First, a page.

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Miley Cyrus in ELLE: Can She Really Have the Best of Both Worlds?

By July 29, 2009 10 Comments
Miley Cyrus as Disney

"Hannah Montana"

The youngsters love Disney’s Hannah Montana, but what kind of message is Miley Cyrus sending them about how to act in real life? Whether she is wearing thigh-high boots or clutching a sheet to her naked torso (as she was in last year’s Vanity Fair), 16-year-old Miley has been shown in very adult poses.

These provocative photos, mixed with the fact that her fame comes from her popularity with the tweens and pre-tweens, results in another attempt to link youth with sexiness. Unfortunately, Miley’s image is falling pray to the pull toward a more “sexy” persona.

Case in point is her photo shoot in the August issue of ELLE magazine

Miley Cyrus in Elle Magazine, August 2009

Miley Cyrus in ELLE Magazine, August 2009

Short skirt, legs spread, hair tousled — take this image in while keeping in mind that most of her fan base is still in elementary school. It is true that ELLE is a magazine aimed at adults with more mature content. Why, then, did they choose to feature Miley to attract their adult audience?

Britney Spears on the cover of Rolling Stone in 1999

Spears on the cover of Rolling Stone in 1999

The answer is in our culture’s fixation with youth being seen as “sexy.” Think back to the Spring 1999 Rolling Stone cover featuring Britney Spears in her underwear talking on the phone and clutching a Teletubby doll. This is a much more blatant attempt to mix youth with sex appeal, but the photo spreads Miley Cyrus has been involved with are much the same.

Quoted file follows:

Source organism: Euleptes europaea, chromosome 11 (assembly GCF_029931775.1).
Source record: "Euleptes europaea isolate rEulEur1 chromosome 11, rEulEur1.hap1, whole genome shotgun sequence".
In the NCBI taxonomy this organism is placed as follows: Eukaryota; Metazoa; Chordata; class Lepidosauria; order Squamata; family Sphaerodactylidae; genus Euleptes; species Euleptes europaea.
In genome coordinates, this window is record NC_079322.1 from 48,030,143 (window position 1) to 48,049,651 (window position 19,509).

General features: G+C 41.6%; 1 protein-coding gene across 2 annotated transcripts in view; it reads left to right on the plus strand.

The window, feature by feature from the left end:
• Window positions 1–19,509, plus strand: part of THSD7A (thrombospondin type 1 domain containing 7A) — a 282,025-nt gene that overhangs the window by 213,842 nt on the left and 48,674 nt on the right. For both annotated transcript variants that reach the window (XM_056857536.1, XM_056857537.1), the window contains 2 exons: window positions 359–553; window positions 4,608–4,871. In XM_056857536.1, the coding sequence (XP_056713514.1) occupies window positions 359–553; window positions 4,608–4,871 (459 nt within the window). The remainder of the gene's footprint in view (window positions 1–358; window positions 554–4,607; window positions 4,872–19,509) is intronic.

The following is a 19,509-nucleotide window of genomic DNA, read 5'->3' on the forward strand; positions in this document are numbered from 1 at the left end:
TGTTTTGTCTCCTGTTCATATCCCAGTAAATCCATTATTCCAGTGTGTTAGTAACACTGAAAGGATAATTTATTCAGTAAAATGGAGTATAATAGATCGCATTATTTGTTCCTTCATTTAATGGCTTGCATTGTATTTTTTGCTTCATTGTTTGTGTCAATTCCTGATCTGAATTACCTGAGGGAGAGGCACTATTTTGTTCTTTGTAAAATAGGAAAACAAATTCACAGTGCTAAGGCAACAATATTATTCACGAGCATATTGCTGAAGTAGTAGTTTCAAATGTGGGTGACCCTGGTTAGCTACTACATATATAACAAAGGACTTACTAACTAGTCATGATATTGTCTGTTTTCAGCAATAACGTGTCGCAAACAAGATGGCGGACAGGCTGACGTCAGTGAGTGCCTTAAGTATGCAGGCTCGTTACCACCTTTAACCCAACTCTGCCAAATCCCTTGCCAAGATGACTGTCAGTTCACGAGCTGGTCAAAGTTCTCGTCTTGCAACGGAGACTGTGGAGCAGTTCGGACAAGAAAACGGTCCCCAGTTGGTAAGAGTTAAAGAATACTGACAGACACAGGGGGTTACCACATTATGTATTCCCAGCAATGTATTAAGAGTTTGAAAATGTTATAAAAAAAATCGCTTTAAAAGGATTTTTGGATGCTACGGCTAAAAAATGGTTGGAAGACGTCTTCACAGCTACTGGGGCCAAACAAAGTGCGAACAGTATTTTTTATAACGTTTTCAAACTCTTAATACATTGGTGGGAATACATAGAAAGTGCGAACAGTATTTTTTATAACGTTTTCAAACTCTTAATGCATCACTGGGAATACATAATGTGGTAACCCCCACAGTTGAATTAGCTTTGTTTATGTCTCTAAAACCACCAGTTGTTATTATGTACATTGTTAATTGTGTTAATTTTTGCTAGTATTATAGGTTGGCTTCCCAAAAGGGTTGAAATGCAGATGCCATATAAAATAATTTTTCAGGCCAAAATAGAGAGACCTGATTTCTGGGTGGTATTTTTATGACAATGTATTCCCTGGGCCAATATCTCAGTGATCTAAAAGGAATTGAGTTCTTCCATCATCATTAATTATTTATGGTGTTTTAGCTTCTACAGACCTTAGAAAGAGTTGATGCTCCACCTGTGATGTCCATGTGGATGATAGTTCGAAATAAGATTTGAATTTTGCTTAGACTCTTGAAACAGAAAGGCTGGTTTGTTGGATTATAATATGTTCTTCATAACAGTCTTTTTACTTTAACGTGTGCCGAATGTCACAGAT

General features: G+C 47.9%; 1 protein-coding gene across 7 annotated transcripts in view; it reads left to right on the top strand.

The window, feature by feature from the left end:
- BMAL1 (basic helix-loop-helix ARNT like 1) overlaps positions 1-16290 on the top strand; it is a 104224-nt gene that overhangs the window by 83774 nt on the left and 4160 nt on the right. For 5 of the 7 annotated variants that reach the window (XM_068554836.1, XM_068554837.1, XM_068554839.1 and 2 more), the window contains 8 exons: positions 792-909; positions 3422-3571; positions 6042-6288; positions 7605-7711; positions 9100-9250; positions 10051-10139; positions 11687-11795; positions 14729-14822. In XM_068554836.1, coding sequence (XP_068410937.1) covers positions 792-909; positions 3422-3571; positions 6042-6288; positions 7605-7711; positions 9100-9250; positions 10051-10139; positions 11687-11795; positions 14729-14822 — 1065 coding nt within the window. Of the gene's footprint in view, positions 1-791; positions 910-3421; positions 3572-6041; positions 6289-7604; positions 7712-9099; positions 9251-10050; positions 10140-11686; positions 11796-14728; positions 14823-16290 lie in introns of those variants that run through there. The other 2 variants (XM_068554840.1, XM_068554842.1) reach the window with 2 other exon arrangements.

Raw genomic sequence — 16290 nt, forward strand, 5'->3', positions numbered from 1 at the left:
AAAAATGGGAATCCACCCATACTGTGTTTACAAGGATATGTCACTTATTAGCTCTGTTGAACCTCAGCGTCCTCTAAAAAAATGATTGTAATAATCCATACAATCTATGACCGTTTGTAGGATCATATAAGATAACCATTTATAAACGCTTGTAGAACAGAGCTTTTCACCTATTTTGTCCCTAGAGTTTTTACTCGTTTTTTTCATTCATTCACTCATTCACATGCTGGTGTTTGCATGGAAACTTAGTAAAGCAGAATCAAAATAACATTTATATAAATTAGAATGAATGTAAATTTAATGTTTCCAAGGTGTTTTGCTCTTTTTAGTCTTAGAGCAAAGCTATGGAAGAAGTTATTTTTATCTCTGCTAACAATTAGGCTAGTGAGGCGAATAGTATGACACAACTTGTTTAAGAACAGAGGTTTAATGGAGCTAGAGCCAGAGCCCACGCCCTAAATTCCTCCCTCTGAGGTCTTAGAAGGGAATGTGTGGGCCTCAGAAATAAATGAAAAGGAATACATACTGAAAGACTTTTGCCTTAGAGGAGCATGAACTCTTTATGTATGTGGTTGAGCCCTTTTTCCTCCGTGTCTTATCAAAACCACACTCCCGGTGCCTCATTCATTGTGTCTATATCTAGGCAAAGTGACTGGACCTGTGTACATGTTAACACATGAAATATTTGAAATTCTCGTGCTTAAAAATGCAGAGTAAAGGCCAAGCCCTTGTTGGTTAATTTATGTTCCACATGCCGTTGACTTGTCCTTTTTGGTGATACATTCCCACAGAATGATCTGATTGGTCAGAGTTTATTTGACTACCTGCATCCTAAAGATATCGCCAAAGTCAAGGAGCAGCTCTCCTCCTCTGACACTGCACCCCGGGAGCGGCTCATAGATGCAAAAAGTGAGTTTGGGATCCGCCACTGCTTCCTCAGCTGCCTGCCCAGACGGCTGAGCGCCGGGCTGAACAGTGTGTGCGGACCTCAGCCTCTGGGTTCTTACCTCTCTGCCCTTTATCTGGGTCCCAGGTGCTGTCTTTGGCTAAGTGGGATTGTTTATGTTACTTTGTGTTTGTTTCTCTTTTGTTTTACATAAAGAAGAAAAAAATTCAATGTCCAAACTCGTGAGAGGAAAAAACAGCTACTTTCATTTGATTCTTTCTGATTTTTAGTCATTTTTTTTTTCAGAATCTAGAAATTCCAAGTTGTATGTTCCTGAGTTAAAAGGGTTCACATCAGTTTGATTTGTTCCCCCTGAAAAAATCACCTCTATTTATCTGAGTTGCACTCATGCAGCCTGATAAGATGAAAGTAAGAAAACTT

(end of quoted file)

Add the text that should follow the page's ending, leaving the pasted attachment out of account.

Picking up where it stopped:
Novelist Nicholas Sparks is quoted in the ELLE article as saying:

“…she’s growing up, as much as we wish she wouldn’t… I think everybody, when they watch Home Alone, wishes Macaulay Culkin were nine years old, but he’s not. People grow up!”

What Mr. Sparks fails to see here is that while Miley might be growing up, the decisions she and the people around her (i.e. her manager father, Billy Ray Cyrus) make have a direct impact on the young people that watch and sometimes imitate her every move. However popular Macaulay Culkin was, he didn’t send droves of fans running to the stores to imitate his latest outfits.

If these types of images bother you, take action. Don’t underestimate the power you have on the kids around you. Talk to the young people who may or may not be Miley fans about why she might be taking photos like the ones in ELLE. Ask them questions about what they think of Miley’s new photos. Opening this door can help people of all ages see though the hype of marketing campaigns.

If you want to let Miley Cyrus know your feelings on her photo spread in ELLE, you can send her a letter to Miley Cyrus, P.O. Box 1459, Santa Monica, CA 90406.

You can also send feedback to ELLE using the form on their contact page.